USDA warns of fraudulent organic certificates

The US Department of Agriculture has listed 11 businesses allegedly using fraudulent certificates to claim their products are organic.

The businesses are located in eight countries, including Sri Lanka, Ukraine, China, Scotland and the US, with the alleged certification fraud covering crop production, animal feed, handling and processing, as well as packaging, storage and wholesalers.

“Falsely representing products as certified USDA organic violates the law and federal organic regulations. Using fraudulent documents to market, label, or sell non-organic agricultural products as organic is punishable by fines of up to $11,000 for each violation,” the USDA’s Agricultural Marketing Service, which oversees the National Organic Program (NOP), said on its website. “Certifying agents and organic operations should continue to guard against these practices and practice caution when purchasing products from suppliers.”

The agency noted that the fraudulent certificates may have been created and used without the knowledge of the operator or the certifying agent named in the certificate, adding that this does not necessarily indicate that the named operators or certifying agents were involved in illegal activity. 

According to the USDA, the fraud involved claiming products were certified as organically grown and/or processed in accordance with the NOP/USDA regulation and relative standards.

Among the 11 businesses listed, Sri Lanka, Ukraine and China represented two businesses each, while the other businesses were based in Hungary, Belgium, Dominican Republic, Scotland and the US.

The products falsely claiming to be organic included: extra virgin coconut oil, spices, pork, bananas, animal feed, and various natural health supplements such as whey protein, flaxseed powder, Gingko seed powder, and bee propolis powder.

There was also a variety of fruit products from the alleged Scottish operation, including dried apples, apricots and mangoes, as well as lentils, kidney beans, nuts, vegetable oils and icing sugar.

The US National Organic Program has come under fire recently following claims that foreign products falsely labelled as organic have been able to make it onto the US market, highlighting weaknesses in the US organic monitoring system, and prompting calls for action.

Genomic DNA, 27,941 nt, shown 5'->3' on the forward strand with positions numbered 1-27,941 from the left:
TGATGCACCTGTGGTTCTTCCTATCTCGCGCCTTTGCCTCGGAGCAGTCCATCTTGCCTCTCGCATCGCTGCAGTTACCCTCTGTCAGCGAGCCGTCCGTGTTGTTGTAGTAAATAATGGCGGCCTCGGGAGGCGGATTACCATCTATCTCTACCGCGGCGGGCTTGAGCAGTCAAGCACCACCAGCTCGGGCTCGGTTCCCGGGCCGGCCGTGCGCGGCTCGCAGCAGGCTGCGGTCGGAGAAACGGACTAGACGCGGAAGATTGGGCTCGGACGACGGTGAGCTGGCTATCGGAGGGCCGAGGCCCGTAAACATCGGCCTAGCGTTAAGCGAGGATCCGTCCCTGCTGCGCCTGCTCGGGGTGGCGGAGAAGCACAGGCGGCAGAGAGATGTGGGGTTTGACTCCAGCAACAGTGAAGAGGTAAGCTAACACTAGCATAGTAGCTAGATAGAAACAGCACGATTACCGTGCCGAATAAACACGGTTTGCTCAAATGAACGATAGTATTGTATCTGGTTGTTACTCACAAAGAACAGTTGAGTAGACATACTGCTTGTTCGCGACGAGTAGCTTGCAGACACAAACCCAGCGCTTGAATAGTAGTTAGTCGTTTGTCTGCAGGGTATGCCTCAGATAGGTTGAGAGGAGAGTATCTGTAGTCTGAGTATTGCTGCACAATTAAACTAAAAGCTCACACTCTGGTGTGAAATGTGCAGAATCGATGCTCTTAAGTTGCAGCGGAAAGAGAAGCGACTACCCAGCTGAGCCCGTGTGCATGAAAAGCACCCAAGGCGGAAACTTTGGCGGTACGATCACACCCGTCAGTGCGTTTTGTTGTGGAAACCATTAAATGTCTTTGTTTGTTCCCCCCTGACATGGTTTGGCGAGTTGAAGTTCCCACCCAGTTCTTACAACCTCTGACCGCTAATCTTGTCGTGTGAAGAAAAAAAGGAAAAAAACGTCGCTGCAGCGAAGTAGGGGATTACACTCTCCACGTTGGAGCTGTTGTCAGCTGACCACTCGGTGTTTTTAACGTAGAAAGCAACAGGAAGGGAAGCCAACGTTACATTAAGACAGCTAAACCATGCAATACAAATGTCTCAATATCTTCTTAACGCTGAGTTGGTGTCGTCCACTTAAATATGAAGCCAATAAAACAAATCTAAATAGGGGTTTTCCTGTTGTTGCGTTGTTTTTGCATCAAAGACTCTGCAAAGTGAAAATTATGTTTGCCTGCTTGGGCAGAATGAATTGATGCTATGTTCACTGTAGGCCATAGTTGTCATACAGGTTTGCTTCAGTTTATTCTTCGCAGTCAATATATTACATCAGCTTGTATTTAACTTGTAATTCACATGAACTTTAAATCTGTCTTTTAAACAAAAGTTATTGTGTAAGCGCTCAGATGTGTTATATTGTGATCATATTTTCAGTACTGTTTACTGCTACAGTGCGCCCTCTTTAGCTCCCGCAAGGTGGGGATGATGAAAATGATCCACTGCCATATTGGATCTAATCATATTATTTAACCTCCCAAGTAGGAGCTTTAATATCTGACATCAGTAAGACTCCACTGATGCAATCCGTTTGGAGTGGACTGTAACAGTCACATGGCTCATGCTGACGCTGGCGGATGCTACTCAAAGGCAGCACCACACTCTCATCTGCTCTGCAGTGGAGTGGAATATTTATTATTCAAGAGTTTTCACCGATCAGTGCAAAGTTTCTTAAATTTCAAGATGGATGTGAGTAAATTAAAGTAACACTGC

According to the US Organic Farmers’ Agency for Relationship Marketing (OFARM), as much as 60-70 per cent of organic imports may be fraudulent. Organic fraud was estimated to cost US farmers $400m in 2015.

Last month, US import figures were released that suggested countries are selling more organic corn and soybean than they have capacity to produce, hinting at widespread fraud. According to the import data, foreign-produced organic-labelled products increased, with imports of organic soybean increasing 13 per cent and imports of organic corn increasing 5.9 per cent in 2017. 

In a bid to crackdown on US imports of fraudulent organic-labelled goods, legislators introduced a new bill in October last year. The bipartisan legislation – titled the Organic Farmer and Consumer Protection Act – would seek to provide the NOP with between $15m and $20m a year from 2018 to 2023 to upgrade compliance and enforcement actions in the US and abroad, while an additional $5m would improve tracking of international organic trade and data collection systems to ensure full traceability of imported products.

According to, accredited certifiers have conducted a number of independent compliance investigations over the past five years, in addition to NOP investigations. More than 900 farms, ranches and businesses have had their organic certification suspended or revoked for violations of the USDA organic regulations as a result of these independent investigations. 

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